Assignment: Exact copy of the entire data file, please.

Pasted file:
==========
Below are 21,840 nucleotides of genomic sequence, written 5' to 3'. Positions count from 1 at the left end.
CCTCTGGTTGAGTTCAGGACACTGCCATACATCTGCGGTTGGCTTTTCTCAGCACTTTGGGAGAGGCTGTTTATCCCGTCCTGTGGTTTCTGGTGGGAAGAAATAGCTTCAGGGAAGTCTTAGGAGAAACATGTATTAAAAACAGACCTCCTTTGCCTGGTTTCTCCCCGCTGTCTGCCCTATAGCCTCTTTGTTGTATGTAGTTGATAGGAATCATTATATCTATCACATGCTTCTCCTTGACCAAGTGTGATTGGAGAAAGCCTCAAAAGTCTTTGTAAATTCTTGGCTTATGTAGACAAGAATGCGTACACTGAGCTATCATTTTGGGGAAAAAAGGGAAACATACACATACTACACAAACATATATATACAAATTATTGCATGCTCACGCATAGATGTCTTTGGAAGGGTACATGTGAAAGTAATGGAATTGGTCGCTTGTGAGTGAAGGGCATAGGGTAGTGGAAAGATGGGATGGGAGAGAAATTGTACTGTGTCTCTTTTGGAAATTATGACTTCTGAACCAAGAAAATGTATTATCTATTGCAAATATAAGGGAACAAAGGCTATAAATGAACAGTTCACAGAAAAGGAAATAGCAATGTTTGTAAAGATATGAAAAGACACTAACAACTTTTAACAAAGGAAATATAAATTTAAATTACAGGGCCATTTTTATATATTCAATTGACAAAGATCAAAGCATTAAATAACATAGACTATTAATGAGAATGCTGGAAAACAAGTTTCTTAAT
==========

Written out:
Below are 21,840 nucleotides of genomic sequence, written 5' to 3'. Positions count from 1 at the left end.
CCTCTGGTTGAGTTCAGGACACTGCCATACATCTGCGGTTGGCTTTTCTCAGCACTTTGGGAGAGGCTGTTTATCCCGTCCTGTGGTTTCTGGTGGGAAGAAATAGCTTCAGGGAAGTCTTAGGAGAAACATGTATTAAAAACAGACCTCCTTTGCCTGGTTTCTCCCCGCTGTCTGCCCTATAGCCTCTTTGTTGTATGTAGTTGATAGGAATCATTATATCTATCACATGCTTCTCCTTGACCAAGTGTGATTGGAGAAAGCCTCAAAAGTCTTTGTAAATTCTTGGCTTATGTAGACAAGAATGCGTACACTGAGCTATCATTTTGGGGAAAAAAGGGAAACATACACATACTACACAAACATATATATACAAATTATTGCATGCTCACGCATAGATGTCTTTGGAAGGGTACATGTGAAAGTAATGGAATTGGTCGCTTGTGAGTGAAGGGCATAGGGTAGTGGAAAGATGGGATGGGAGAGAAATTGTACTGTGTCTCTTTTGGAAATTATGACTTCTGAACCAAGAAAATGTATTATCTATTGCAAATATAAGGGAACAAAGGCTATAAATGAACAGTTCACAGAAAAGGAAATAGCAATGTTTGTAAAGATATGAAAAGACACTAACAACTTTTAACAAAGGAAATATAAATTTAAATTACAGGGCCATTTTTATATATTCAATTGACAAAGATCAAAGCATTAAATAACATAGACTATTAATGAGAATGCTGGAAAACAAGTTTCTTAAT